by Silvana Bastante:
The COVID-19 pandemic brought forth a multitude of emotions, but overwhelmingly: grief. Grief for our enjoyed perception of normalcy. Grief for those whose challenges and struggles multiplied in a matter of weeks. Grief for the exacerbation of socio-economic issues that were already bursting at the seams, and perhaps the illusion that they were getting better.
As a public administration and policy student, the most painful and sobering part of this pandemic has been to watch the opportunity to innovate and embed humanity and justice in new policies be lost in the fight to maintain current systems in fear of not risking the unknown, but at the expense of the continued suffering of others. The reality is that we have been using band-aids on issues that have long required an ambulance to the emergency room. Although this has been a difficult year, the consequences of the COVID-19 pandemic has (I hope) opened our eyes to what our perception of normalcy wrongfully allowed for far too long.
The pandemic has exaggerated the existing inequities including – homelessness, poverty, public health inequities, food insecurity, unfair immigration laws, racial tensions—the list goes on. Why has the government not fought harder for these communities? Why does the government continue to patch-up issues with shelters and vouchers instead of looking hard at committing to aggressively tackling the core of these problems? This pandemic has shown us the extent and gravity of social and economic inequalities and at the same time shown us the resources we have as a nation to alleviate them. As a student of public administration I have been faced with my own discomfort and my role in the perpetuation of said normalcy, maybe, unknowingly, we have been and felt paralyzed because change requires so much sacrifice and uprooting of everything as we know it, but it is our responsibility. More than ever, I have a newfound commitment to the field of public administration and to people.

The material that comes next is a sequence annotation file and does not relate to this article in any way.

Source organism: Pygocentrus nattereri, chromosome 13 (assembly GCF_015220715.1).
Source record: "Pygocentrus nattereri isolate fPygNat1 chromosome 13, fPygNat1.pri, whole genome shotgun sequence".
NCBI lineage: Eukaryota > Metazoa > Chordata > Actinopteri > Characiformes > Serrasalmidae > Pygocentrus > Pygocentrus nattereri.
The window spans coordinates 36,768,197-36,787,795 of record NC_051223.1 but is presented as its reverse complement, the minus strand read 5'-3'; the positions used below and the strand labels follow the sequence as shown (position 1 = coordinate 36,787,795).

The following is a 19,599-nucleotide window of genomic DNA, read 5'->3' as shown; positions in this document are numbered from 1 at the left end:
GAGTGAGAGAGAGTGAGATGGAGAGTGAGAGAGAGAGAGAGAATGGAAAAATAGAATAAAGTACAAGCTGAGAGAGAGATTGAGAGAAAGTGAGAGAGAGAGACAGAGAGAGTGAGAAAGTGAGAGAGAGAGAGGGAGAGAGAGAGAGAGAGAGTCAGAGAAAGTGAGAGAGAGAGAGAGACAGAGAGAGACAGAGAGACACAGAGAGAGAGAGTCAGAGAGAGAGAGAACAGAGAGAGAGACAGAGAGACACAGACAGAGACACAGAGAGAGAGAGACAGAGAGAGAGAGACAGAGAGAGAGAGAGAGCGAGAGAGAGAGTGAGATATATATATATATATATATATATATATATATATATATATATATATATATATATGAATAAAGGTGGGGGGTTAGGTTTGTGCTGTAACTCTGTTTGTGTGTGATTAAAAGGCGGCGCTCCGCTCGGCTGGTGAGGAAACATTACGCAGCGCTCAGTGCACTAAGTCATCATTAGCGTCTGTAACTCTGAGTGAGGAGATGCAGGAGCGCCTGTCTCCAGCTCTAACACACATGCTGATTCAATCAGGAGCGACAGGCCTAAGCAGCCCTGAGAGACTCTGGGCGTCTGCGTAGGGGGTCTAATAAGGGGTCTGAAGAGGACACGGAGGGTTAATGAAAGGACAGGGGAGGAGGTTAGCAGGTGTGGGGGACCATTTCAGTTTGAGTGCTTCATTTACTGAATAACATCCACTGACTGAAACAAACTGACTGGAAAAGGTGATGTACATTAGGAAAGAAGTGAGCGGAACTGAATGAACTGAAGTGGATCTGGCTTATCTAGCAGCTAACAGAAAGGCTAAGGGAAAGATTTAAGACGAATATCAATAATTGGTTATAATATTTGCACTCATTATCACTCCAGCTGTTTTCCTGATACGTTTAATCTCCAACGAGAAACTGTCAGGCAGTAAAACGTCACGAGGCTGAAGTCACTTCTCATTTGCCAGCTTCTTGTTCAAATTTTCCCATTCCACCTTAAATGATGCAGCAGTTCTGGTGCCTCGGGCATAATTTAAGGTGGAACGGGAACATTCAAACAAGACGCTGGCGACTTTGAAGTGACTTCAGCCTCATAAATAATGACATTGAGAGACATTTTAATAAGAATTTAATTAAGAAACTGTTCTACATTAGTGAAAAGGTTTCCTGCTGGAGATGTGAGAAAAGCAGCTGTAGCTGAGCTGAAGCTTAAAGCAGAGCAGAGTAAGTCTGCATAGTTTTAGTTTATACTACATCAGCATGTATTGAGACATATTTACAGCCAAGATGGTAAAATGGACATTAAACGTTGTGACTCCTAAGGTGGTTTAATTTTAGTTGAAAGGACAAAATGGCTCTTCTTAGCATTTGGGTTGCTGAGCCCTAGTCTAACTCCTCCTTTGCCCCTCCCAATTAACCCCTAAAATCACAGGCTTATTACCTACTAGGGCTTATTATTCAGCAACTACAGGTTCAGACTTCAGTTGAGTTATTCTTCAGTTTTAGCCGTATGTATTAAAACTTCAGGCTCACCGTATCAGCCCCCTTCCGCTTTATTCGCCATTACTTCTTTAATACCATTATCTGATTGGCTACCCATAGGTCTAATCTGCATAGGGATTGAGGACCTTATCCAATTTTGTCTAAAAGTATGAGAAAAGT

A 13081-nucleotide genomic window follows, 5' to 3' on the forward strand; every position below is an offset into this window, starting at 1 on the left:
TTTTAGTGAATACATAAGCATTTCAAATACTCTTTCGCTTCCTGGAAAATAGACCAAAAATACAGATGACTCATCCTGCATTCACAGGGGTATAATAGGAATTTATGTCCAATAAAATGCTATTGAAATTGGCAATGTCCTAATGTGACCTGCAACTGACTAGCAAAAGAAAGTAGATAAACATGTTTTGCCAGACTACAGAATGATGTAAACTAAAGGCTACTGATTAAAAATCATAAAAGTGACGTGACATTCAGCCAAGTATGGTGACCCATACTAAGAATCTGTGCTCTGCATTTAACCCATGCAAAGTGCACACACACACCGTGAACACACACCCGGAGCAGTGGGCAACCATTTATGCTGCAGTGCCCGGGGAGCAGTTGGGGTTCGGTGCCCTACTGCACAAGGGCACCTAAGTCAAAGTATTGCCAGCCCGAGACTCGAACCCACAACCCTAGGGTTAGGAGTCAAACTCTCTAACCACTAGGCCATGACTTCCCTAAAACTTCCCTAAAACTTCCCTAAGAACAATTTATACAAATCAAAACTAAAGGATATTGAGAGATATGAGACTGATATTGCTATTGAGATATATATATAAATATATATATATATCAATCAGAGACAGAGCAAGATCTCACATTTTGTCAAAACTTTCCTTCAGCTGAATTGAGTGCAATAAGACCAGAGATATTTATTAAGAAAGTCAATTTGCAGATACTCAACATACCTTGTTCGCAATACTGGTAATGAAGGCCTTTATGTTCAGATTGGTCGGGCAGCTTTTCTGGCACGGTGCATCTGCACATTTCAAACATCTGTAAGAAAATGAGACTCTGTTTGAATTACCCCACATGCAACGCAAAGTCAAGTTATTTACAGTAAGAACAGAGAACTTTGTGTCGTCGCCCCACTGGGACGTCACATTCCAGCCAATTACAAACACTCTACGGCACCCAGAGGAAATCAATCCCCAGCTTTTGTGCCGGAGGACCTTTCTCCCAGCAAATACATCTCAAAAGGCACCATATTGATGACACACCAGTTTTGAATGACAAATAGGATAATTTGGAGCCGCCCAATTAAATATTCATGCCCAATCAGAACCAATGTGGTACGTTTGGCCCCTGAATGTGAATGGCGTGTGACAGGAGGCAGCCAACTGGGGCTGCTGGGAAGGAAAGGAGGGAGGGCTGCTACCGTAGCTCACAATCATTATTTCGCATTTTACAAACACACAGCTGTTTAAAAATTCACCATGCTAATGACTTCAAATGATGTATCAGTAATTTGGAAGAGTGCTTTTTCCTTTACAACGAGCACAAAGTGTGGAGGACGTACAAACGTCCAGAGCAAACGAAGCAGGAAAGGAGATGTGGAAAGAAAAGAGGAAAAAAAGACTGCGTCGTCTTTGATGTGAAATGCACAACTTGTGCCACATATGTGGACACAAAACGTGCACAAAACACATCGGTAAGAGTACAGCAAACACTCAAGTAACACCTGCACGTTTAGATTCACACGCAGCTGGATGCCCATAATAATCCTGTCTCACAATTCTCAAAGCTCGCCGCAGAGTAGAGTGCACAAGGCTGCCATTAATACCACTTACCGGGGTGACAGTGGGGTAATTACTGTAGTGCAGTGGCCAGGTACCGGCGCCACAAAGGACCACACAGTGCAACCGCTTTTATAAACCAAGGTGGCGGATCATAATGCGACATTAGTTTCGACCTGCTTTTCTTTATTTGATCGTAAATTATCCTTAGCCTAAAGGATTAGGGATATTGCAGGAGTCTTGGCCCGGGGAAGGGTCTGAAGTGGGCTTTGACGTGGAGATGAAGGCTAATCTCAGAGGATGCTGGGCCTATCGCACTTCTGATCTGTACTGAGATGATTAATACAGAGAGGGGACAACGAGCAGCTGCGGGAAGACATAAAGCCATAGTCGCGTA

Public service is the realization that change lies in the organization and empowerment of people, and we are simply there to facilitate that change, in informed, sensible, and compassionate ways. Public service understands the need to decolonize the field as we know it because all communities deserve to be fervently and courageously fought for. The solutions may be unpalatable to our old way of thinking, but if there is anything we should have learned as public servants is that going back to the old way would be unconscionable.
About the author:
After earning a bachelor’s degree in Sociology in 2015, Silvana’s public service background began at the Guatemalan Maya Center in South Florida as the Assistant Director of the early literacy-based, Parent-Child Home Program. Now in her last year of the Master of Public Administration program at the University of Central Florida (UCF) Silvana is focused on the future for community resilience and development through a policy lens. Silvana is the Vice President for Nonprofit Outreach of the ASPA Central Florida Chapter and the Graduate Assistant to the Director and Assistant Director at the UCF Downtown Center for Public and Nonprofit Management (CPNM), and recently received the 2020 Equity and Inclusion Student Fellowship for the Association for Public Policy Analysis and Management (APPAM). With a strong foundation in public service and applied studies in Public Administration, Silvana’s primary career interests include education, immigration, and economic development initiatives that aim to build up vulnerable communities. Whether her pursuits are through the private, public, or nonprofit sector, her efforts in advancing public service will always uphold community-building at their core.